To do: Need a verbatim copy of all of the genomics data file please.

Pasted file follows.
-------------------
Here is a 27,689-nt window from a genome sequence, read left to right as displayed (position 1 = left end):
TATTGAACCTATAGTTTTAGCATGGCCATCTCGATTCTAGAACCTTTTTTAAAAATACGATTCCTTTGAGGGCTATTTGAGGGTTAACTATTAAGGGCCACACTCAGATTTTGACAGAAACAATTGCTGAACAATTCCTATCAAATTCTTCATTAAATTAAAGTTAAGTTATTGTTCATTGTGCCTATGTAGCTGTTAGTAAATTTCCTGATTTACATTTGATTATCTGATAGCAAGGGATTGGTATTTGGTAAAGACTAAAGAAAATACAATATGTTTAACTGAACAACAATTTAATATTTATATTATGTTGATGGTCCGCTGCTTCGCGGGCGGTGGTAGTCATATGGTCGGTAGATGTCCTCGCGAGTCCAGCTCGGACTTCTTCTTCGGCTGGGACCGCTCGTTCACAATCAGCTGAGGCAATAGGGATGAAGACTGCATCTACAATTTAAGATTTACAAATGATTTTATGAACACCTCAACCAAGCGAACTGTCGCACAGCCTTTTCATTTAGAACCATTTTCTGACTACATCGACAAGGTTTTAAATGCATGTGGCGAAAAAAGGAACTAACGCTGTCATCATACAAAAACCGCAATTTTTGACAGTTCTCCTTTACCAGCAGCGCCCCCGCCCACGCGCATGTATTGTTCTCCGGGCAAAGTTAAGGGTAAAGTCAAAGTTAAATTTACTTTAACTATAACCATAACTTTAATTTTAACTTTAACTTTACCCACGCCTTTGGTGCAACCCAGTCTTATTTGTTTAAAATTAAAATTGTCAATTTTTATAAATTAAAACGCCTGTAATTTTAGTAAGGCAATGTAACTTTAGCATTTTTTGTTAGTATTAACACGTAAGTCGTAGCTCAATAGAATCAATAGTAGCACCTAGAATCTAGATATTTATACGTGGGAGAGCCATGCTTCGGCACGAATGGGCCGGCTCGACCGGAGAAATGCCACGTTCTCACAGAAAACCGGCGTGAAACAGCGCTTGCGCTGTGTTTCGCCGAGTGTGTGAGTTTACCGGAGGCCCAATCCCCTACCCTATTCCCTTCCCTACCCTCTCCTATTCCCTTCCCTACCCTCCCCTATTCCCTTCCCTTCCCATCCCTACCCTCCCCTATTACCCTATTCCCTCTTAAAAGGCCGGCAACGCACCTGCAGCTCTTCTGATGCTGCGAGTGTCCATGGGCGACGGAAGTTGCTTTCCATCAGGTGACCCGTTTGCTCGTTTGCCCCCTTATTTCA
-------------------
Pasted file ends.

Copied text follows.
Here is a 27,689-nt window from a genome sequence, read left to right as displayed (position 1 = left end):
TATTGAACCTATAGTTTTAGCATGGCCATCTCGATTCTAGAACCTTTTTTAAAAATACGATTCCTTTGAGGGCTATTTGAGGGTTAACTATTAAGGGCCACACTCAGATTTTGACAGAAACAATTGCTGAACAATTCCTATCAAATTCTTCATTAAATTAAAGTTAAGTTATTGTTCATTGTGCCTATGTAGCTGTTAGTAAATTTCCTGATTTACATTTGATTATCTGATAGCAAGGGATTGGTATTTGGTAAAGACTAAAGAAAATACAATATGTTTAACTGAACAACAATTTAATATTTATATTATGTTGATGGTCCGCTGCTTCGCGGGCGGTGGTAGTCATATGGTCGGTAGATGTCCTCGCGAGTCCAGCTCGGACTTCTTCTTCGGCTGGGACCGCTCGTTCACAATCAGCTGAGGCAATAGGGATGAAGACTGCATCTACAATTTAAGATTTACAAATGATTTTATGAACACCTCAACCAAGCGAACTGTCGCACAGCCTTTTCATTTAGAACCATTTTCTGACTACATCGACAAGGTTTTAAATGCATGTGGCGAAAAAAGGAACTAACGCTGTCATCATACAAAAACCGCAATTTTTGACAGTTCTCCTTTACCAGCAGCGCCCCCGCCCACGCGCATGTATTGTTCTCCGGGCAAAGTTAAGGGTAAAGTCAAAGTTAAATTTACTTTAACTATAACCATAACTTTAATTTTAACTTTAACTTTACCCACGCCTTTGGTGCAACCCAGTCTTATTTGTTTAAAATTAAAATTGTCAATTTTTATAAATTAAAACGCCTGTAATTTTAGTAAGGCAATGTAACTTTAGCATTTTTTGTTAGTATTAACACGTAAGTCGTAGCTCAATAGAATCAATAGTAGCACCTAGAATCTAGATATTTATACGTGGGAGAGCCATGCTTCGGCACGAATGGGCCGGCTCGACCGGAGAAATGCCACGTTCTCACAGAAAACCGGCGTGAAACAGCGCTTGCGCTGTGTTTCGCCGAGTGTGTGAGTTTACCGGAGGCCCAATCCCCTACCCTATTCCCTTCCCTACCCTCTCCTATTCCCTTCCCTACCCTCCCCTATTCCCTTCCCTTCCCATCCCTACCCTCCCCTATTACCCTATTCCCTCTTAAAAGGCCGGCAACGCACCTGCAGCTCTTCTGATGCTGCGAGTGTCCATGGGCGACGGAAGTTGCTTTCCATCAGGTGACCCGTTTGCTCGTTTGCCCCCTTATTTCA